Tip

Backup utilities

Barry Shilmover and Stu Sjouwerman

Backup utilities
Barry Shilmover and Stu Sjouwerman

This tip, excerpted from InformIT, discusses backup tools available in Windows 2000. It is from a chapter of the book Windows 2000 Power Toolkit. You probably have tips that bear on this topic. Why not send them to us? We'll publish them on our Website, and enter you in our tips contest for some nifty prizes.


Windows 2000 now includes an advanced built-in backup tool. Instead of developing the backup program, Microsoft opted to license software from Veritas Software (formerly Seagate Software). Compared to the Windows NT backup utility, this tool is a big step forward. Although some of the inherent problems with the Windows NT version of the program have been fixed with Windows 2000, the Backup utility still has some problems:
  • Remote Registry backup is not supported.
  • Remote files are accessible only if a drive is mapped to a local drive letter.

Scheduling backups with the native backup utility requires the use of the Task Scheduler service. This service is enabled through the Services tool in the Administrative Tools menu. You'll need to set its startup parameters to Automatic. You no longer need to use the AT.EXE and WINAT.EXE utilities to schedule the backup. Instead, you simply click on the Schedule Jobs tab and configure the backup.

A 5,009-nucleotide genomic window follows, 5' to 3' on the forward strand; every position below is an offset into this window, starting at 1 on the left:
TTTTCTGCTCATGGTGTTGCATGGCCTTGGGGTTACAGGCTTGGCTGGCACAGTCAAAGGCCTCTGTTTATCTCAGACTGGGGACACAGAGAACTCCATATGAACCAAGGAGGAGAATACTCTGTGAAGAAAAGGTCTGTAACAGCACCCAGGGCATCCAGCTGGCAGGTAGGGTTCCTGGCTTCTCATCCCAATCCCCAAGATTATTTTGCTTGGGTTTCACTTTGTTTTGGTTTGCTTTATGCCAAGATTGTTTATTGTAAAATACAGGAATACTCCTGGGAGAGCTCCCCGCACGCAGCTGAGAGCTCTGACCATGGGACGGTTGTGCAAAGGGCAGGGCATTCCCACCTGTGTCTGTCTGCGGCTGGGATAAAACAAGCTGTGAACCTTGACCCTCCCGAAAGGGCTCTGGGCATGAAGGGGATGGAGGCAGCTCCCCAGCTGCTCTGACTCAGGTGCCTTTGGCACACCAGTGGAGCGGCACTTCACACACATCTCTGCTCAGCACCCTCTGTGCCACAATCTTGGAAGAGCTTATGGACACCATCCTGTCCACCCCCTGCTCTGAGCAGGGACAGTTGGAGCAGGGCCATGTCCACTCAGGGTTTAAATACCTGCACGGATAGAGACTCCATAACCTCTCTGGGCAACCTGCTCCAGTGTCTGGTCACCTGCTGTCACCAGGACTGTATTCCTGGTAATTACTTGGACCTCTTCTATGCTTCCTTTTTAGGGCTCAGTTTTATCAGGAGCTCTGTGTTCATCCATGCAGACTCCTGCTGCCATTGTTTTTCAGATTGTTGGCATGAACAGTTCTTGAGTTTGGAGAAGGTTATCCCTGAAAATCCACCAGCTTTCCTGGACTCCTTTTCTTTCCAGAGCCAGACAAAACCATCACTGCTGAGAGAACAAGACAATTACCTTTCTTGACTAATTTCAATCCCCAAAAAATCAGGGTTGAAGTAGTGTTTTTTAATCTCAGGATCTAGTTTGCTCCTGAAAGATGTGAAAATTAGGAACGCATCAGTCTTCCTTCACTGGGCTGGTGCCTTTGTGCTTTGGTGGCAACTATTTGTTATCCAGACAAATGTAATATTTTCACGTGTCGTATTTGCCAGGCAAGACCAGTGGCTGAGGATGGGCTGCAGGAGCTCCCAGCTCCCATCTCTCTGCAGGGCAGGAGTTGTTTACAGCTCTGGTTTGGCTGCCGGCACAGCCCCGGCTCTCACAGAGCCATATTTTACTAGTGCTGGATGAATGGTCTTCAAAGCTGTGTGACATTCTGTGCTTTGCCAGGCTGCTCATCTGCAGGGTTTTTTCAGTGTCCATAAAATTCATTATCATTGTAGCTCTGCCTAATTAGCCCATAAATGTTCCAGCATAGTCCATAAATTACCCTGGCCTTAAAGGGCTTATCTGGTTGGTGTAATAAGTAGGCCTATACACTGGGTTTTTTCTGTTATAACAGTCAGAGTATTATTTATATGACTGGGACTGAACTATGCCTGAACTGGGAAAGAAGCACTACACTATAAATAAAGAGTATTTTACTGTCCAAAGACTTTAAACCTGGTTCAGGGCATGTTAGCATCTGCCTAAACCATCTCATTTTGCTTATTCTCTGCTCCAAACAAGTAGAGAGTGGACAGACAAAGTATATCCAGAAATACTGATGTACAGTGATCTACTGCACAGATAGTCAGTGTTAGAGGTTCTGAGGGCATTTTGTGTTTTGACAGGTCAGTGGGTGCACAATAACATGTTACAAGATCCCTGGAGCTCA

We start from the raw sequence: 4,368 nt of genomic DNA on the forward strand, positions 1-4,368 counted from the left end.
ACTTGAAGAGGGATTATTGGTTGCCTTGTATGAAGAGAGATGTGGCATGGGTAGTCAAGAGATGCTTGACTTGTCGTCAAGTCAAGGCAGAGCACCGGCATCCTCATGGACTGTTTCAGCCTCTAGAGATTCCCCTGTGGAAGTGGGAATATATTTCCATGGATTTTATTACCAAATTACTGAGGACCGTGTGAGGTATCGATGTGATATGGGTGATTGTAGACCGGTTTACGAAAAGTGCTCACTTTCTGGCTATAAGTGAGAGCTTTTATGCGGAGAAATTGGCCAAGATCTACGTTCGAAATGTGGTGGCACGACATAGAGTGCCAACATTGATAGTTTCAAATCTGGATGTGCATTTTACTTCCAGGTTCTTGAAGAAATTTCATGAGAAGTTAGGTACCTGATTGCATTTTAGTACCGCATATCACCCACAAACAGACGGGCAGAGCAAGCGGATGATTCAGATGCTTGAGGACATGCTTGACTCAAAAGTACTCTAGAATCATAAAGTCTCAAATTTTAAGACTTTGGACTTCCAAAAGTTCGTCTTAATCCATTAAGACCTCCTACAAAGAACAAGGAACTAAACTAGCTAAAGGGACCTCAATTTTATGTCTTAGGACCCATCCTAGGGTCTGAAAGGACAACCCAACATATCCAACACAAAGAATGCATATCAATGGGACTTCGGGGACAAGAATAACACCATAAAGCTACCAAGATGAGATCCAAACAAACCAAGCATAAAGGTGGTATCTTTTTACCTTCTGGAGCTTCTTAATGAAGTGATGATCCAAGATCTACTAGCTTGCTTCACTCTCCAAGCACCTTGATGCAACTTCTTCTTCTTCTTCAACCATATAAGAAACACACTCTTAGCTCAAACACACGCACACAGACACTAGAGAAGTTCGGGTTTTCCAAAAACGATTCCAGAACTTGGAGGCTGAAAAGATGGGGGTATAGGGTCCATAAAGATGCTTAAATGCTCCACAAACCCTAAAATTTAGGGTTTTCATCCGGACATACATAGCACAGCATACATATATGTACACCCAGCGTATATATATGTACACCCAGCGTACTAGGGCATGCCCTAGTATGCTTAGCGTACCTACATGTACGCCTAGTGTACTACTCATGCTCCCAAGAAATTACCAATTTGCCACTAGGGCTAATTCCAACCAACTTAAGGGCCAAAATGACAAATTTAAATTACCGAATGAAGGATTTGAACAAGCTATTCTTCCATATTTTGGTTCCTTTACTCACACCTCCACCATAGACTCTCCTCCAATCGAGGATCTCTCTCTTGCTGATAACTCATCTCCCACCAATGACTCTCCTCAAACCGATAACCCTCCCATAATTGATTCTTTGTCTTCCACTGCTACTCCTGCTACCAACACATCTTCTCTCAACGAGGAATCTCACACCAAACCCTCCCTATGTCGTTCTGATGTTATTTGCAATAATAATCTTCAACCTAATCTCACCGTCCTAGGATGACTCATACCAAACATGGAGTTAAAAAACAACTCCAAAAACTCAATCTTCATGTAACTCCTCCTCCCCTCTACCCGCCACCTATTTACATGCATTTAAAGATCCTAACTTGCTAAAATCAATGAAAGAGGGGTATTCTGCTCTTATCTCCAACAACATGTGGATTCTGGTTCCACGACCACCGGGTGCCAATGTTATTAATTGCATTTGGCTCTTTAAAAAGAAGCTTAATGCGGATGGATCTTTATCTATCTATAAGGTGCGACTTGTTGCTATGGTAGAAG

Aside from its ability to back up and restore files (including the Registry), back up and restore from non-tape devices such as floppy disks, Zip disks, Jaz disks, or a file on a hard drive, and schedule these tasks, it also creates the Emergency Repair Disk (ERD). In previous versions of Windows, the ERD was created using the RDISK.EXE utility.

We provide pointers to a number of excellent third-party backup utilities at the end of the chapter in the "For More Information" section.

When selecting a third-party backup solution, make sure it exhibits the following features:

  • Backs up to tape, disk, floppy, and other media types
  • Backs up and restores local and network resources
  • Backs up and restores local and remote Registries
  • Includes internal automation and scheduling of backups
  • Fully supports Windows 2000 security including Active Directory
  • Supports backup tape locking, encryption, or other media security features

With these requirements, you are sure to find a backup product that meets your needs and can keep up with an expanding network. Note that many backup programs are rated as enterprise solutions. This is often a term used to indicate that the product can support a large network. You also might notice that these products have a price tag of over $1,000. This doesn't mean that you'll have to shell out that much money to obtain good backup software. You should take the time to shop around. For example, Backup Exec from Veritas has a desktop version available online for under $100.


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To read the rest of this tip, click over to InformIT. You have to register there, but it's free.

To learn more about Windows 2000 Power Toolkit, or to buy the book, click here.


This was first published in July 2001

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